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  • How'd They Do That? :: Homage to Jacko & Rackat

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    Homage to Jacko & Rackat
    by hughletheren

    The Beam Breaker User Manual

    Receiver front and right hand side

    Receiver front and left hand side

    The Laser Transmitter

    An Alternative Transmitter

    Receiver Controls and Indicators

    Note: all instructions will reference the items on the boxes from left to right and top to bottom, as shown in the photos.
    Right Hand Side: READY LED (green) and Photo Sensor
    Left Hand Side: Connector to connect to the camera, via a stereo lead to the camera remote switch lead.
    The switches are:
    SW2 and SW3 have 3 positions:

    1. UP is spring loaded and is for checking the connections or using the box as a remote. You need to hold both in the UP position in sequence.
    2. Center is OFF
    3. Down is OPERATE

    Transmitter Controls and Indicators

    There is a simple slide switch to turn the power ON. It may require the use of a fingernail to operate; it can stick if you push it with your finger! Always check the operation by pointing the transmitter at a wall or the floor; never look directly at the laser yourself, nor point it at anyone’s face. For the alternative transmitter, a cut down laser spirit level, the switch is push for ON, push for OFF.

    Set Up

    With SW1 OFF, check that all the connections are correct by pushing SW2 UP – the camera should auto-focus with an audible beep. Holding SW2 UP, also push SW3 UP and the shutter (and flash, if connected) should operate.

    Make sure both the transmitter and receiver boxes are firmly fixed to suitable solid supports, such as a table or bench, or use retort stands, either side of where you want to create the beam which will be broken. With SW1 ON, point the laser transmitter beam, with laser light ON, at the photo sensor. The laser beam makes it glow by reflected light and the green LED should light.

    Turn SW1 and the laser light OFF except when ready to take a photo to conserve battery power.

    Arrange your subjects; manually focus the camera with the falling object in the expected capture position and you should be ready to go! Make sure the camera and flash are turned on and are ready to fire. You should have the shutter set to single shot. If you have it set to multiple shot, the camera shutter will operate every time the beam is broken, which can be a nuisance.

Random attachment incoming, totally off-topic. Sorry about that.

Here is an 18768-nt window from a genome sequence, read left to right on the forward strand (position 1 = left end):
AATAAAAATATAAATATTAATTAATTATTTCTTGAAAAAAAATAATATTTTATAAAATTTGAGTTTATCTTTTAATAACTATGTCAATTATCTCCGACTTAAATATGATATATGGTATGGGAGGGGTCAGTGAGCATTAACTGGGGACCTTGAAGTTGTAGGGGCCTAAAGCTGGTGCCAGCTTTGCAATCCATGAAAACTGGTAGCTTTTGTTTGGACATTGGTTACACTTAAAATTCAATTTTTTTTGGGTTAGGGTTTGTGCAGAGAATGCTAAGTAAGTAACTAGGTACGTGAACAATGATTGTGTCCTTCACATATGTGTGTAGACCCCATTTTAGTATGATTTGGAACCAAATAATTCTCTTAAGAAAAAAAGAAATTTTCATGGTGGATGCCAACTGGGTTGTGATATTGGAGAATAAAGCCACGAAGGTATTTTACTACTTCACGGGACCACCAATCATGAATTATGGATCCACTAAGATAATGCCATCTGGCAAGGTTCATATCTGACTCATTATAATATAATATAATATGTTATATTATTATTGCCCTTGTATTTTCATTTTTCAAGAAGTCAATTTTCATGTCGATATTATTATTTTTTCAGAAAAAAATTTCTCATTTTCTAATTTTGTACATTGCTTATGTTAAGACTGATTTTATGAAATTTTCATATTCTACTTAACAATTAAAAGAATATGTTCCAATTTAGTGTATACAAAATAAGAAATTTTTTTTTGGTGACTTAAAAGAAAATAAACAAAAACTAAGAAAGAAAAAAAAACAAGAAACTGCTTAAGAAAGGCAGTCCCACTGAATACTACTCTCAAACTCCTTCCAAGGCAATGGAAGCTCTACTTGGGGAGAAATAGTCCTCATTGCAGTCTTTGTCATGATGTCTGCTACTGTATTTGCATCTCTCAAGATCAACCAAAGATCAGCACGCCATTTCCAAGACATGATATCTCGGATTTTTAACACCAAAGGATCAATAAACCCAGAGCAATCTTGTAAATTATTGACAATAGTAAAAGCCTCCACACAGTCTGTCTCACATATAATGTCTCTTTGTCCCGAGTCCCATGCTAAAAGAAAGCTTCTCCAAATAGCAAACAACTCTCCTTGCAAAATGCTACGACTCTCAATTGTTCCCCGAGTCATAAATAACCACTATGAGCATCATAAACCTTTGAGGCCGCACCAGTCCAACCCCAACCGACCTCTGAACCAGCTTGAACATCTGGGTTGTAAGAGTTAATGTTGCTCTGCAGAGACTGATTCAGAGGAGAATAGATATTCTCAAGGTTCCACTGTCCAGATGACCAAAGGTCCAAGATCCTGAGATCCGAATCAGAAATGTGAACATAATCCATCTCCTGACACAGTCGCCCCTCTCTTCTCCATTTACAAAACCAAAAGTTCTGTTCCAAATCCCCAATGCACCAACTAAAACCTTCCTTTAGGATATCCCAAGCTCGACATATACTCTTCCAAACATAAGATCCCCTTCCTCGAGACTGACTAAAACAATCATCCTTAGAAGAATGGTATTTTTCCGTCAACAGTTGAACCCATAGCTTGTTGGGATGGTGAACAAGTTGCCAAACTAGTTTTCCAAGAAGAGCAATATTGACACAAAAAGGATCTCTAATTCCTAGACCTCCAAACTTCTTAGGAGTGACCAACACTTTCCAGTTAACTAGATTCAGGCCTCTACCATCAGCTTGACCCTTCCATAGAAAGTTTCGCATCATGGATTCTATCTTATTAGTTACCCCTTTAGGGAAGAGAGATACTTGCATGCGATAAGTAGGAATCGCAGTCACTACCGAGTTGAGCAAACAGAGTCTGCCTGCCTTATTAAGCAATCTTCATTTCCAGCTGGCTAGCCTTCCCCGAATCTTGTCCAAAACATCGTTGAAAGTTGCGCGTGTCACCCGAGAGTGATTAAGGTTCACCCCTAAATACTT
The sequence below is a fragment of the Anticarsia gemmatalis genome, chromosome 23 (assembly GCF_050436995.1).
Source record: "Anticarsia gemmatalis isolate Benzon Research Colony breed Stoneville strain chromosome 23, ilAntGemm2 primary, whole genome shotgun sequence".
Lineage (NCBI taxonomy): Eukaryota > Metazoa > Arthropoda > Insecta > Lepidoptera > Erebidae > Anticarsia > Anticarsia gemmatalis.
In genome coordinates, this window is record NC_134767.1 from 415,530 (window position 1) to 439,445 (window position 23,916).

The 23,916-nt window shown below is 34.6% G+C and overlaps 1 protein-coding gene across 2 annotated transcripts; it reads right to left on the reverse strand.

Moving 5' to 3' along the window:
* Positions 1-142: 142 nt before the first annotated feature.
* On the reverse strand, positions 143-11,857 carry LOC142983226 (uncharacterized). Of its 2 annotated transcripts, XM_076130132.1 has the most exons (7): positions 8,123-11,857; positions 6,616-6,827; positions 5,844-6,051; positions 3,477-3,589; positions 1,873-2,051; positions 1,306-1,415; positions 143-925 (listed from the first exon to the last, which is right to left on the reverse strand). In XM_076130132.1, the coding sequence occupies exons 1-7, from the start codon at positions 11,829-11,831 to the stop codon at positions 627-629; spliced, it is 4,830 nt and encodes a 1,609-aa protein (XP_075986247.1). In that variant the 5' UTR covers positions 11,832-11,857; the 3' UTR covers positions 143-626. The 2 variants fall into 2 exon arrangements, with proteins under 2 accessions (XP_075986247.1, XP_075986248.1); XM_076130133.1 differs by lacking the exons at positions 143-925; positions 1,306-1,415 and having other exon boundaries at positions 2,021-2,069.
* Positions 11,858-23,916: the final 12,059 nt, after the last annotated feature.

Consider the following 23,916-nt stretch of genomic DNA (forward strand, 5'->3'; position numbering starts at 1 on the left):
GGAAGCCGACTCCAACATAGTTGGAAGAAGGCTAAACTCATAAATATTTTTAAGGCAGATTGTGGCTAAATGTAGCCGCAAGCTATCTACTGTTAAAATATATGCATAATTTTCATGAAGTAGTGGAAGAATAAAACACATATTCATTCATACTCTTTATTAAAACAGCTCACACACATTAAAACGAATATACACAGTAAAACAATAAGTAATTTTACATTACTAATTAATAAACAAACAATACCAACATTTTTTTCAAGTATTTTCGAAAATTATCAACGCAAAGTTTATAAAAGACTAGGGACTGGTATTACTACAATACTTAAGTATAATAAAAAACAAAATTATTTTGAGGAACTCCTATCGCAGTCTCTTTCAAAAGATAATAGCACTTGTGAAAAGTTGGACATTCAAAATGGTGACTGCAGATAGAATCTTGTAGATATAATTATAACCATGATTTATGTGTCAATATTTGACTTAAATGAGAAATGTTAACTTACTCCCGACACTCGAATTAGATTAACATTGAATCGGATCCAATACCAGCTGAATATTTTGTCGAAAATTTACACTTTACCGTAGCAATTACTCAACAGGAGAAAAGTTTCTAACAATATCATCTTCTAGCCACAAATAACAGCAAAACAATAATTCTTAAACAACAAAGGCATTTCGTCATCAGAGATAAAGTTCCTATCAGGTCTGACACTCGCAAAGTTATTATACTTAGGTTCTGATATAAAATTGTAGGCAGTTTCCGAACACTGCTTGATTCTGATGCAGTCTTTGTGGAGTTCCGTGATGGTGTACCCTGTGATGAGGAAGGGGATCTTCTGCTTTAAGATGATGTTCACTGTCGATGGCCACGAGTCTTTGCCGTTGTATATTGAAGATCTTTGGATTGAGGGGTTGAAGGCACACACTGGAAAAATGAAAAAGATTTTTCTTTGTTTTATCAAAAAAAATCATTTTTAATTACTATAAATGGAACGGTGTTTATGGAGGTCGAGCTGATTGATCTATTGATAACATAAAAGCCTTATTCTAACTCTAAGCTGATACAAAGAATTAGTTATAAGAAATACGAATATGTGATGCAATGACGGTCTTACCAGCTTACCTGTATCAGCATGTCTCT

Turn the laser light ON; turn SW1 to ON, SW2 to OPERATE and then SW3 to OPERATE. At this point any interruption, intended or otherwise, to the beam will cause the LED to go out for the duration of the interruption and the shutter and the connected flashes to operate. After the shutter has fired put SW3 and then SW2 into the centre OFF position. You should not be able to fire the shutter again nor will you be able to operate the camera manually until you have completed these last two steps. If you are using a laptop to capture your images, it will not record them until the two switches are OFF. This can be frustrating but is a feature of the way the remote switch works! You can take further shots by setting SW2 to OPERATE and then SW3 to OPERATE and breaking the beam. Reset SW3 and then SW2 to OFF after each shot.

    Understanding Timing

    The shutter and flash operate at the same time but at a fixed time after the beam is broken. This time is a function of the camera, driven by its’ own internal processor and differs from model to model. This needs to be taken into account when planning your shoot. You need to calculate where the object you want to capture will be in relation to the beam when the shutter operates.

    I measured the camera delay by measuring the height a nut has to fall from a stationary start, breaking the beam at the start of the drop. In the photo below, the laser was aligned with the bottom of the tape at 14½ inches. The drop I recorded for the 300D, 10D and 20D were all between 4½ and 4¾ inches. This equates to a delay of roughly 150ms.

    Measuring Camera Delay

    Some Maths

    Distance=D feet
    Time=T seconds
    Acceleration due to gravity=g (32ft/s/s)
    Speed at impact=Vi ft/s (“impact” is when the shutter fires)
    Speed at start=Vs ft/s
    Average speed=Va

    Now: Va= (Vi- Vs)/2 (1)
    But if the beam is aligned with bottom of the nut before it falls,

    Vs is zero, so Va=Vi/2 (1a)

    Trust me, Newton’s Laws say:
    D= Va *T (2)
    Vi=g*T (3)

    So substituting (1a) and (3) in (2):
    We get D=(g*T/2)*T = g*T2/2 (4)
    Or T=(2D/g)1/2 (5)

    Using equation (5) for the dropping nut, with the shutter firing after a drop of 4 ½ inches:
    T=(2*(4.5/12)/32)1/2=0.153s = 153ms

    The Turkey Baster Shot

    So, if you want to catch a water drop as it hits the surface of the water, you need the turkey baster about 4 ½ inches above the surface of the water, assuming you align the beam with the bottom of the baster. Actually, in order to catch the splash, you need it a bit higher, to give the splash time to form. For the Déjà Vu shot, I had the turkey baster 6 inches above the water and the beam breaker 2 ¾ inches above the water, the two heights achieved by trial and error. Using the maths above (after the event), I reckon it took about 100ms for the splash to form!

    Back to page 1

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